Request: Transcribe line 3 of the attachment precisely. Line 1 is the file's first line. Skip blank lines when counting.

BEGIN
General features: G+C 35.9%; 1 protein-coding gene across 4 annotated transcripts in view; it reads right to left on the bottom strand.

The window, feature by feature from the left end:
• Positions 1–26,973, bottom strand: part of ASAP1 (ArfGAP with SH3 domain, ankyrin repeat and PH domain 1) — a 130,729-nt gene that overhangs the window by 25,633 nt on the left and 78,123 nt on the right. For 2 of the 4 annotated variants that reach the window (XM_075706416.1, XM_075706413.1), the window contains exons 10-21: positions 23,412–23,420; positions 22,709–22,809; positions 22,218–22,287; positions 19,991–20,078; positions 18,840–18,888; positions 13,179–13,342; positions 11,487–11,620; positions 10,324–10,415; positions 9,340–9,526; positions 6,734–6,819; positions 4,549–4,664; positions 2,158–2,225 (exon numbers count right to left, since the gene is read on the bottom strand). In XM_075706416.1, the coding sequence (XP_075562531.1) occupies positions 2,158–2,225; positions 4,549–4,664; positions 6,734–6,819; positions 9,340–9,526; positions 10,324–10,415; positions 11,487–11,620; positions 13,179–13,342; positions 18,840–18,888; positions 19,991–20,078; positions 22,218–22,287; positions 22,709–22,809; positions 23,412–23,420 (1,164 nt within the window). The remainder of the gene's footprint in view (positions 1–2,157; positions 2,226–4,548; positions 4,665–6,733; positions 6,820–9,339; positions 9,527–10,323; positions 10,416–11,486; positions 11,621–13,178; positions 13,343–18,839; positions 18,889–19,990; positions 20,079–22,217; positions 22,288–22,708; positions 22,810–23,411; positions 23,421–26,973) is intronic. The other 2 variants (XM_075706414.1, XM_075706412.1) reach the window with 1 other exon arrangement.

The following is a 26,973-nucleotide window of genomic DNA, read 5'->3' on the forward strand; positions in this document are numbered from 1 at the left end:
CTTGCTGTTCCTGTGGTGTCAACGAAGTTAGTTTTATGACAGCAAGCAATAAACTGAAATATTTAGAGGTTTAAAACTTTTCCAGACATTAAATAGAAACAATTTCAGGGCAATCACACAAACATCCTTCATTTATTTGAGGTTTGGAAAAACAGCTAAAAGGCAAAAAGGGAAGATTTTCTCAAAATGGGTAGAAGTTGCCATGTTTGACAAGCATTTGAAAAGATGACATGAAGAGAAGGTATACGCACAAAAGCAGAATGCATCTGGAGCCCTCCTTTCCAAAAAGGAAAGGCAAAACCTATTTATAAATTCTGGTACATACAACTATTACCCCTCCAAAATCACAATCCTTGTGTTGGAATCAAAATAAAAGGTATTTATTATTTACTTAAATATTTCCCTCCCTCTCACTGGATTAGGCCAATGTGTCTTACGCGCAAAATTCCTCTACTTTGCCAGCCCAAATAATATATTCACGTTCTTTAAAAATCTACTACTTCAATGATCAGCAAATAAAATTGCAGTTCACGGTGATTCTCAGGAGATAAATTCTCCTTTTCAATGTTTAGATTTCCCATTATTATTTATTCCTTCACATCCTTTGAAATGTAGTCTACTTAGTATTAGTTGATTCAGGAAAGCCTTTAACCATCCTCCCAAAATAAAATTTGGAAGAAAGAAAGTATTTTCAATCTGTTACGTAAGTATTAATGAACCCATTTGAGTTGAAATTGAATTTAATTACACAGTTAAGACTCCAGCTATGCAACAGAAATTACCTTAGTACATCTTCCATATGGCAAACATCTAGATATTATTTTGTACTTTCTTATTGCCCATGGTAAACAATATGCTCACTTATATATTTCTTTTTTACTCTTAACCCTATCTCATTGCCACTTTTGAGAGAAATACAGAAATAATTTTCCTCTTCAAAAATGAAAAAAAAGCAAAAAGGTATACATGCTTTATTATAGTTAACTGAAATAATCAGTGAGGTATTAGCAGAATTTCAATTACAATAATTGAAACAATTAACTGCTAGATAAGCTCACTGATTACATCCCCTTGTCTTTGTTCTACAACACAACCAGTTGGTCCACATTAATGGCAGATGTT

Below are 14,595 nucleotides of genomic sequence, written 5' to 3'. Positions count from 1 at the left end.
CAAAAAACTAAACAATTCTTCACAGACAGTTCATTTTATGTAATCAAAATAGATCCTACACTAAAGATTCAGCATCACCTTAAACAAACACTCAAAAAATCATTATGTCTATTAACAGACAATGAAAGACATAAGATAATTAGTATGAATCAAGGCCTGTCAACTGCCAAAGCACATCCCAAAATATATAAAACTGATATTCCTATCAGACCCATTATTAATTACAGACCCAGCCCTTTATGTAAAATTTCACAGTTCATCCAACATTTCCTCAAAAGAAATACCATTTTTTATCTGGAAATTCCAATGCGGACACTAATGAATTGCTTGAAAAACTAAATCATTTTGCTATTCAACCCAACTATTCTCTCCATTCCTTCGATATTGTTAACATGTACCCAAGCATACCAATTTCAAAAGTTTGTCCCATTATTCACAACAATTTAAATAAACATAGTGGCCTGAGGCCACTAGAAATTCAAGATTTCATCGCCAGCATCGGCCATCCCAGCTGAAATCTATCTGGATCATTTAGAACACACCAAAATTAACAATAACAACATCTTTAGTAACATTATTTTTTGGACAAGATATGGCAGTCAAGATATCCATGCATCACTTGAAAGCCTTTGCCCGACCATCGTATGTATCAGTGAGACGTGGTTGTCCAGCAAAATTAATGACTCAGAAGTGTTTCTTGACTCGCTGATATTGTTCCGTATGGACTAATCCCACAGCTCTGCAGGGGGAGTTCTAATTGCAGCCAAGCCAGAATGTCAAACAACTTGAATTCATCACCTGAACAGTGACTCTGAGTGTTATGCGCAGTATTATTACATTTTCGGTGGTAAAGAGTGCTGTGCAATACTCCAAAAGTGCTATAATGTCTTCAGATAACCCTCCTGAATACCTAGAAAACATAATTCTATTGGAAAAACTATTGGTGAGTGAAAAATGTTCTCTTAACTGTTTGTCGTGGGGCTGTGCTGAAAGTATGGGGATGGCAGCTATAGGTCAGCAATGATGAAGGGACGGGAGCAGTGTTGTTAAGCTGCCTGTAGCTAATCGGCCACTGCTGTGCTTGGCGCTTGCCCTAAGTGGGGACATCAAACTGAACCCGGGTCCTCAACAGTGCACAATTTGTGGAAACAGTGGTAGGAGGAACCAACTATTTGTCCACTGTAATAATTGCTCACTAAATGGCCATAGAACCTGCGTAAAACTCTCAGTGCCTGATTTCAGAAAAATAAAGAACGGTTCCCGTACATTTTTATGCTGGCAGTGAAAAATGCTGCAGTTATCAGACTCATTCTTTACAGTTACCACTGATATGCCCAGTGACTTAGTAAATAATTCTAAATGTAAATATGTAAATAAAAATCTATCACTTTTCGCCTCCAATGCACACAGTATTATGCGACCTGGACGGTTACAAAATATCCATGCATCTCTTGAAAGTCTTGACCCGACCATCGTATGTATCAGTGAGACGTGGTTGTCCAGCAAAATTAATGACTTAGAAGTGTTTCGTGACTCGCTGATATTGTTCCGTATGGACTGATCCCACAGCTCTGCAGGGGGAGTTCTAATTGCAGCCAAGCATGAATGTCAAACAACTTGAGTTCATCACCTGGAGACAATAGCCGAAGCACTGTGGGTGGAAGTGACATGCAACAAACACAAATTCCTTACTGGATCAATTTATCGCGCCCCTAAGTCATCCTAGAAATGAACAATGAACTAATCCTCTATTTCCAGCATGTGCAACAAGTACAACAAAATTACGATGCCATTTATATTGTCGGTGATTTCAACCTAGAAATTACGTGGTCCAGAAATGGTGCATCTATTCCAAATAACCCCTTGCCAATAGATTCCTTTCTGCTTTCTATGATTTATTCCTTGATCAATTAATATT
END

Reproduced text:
• Positions 1–26,973, bottom strand: part of ASAP1 (ArfGAP with SH3 domain, ankyrin repeat and PH domain 1) — a 130,729-nt gene that overhangs the window by 25,633 nt on the left and 78,123 nt on the right. For 2 of the 4 annotated variants that reach the window (XM_075706416.1, XM_075706413.1), the window contains exons 10-21: positions 23,412–23,420; positions 22,709–22,809; positions 22,218–22,287; positions 19,991–20,078; positions 18,840–18,888; positions 13,179–13,342; positions 11,487–11,620; positions 10,324–10,415; positions 9,340–9,526; positions 6,734–6,819; positions 4,549–4,664; positions 2,158–2,225 (exon numbers count right to left, since the gene is read on the bottom strand). In XM_075706416.1, the coding sequence (XP_075562531.1) occupies positions 2,158–2,225; positions 4,549–4,664; positions 6,734–6,819; positions 9,340–9,526; positions 10,324–10,415; positions 11,487–11,620; positions 13,179–13,342; positions 18,840–18,888; positions 19,991–20,078; positions 22,218–22,287; positions 22,709–22,809; positions 23,412–23,420 (1,164 nt within the window). The remainder of the gene's footprint in view (positions 1–2,157; positions 2,226–4,548; positions 4,665–6,733; positions 6,820–9,339; positions 9,527–10,323; positions 10,416–11,486; positions 11,621–13,178; positions 13,343–18,839; positions 18,889–19,990; positions 20,079–22,217; positions 22,288–22,708; positions 22,810–23,411; positions 23,421–26,973) is intronic. The other 2 variants (XM_075706414.1, XM_075706412.1) reach the window with 1 other exon arrangement.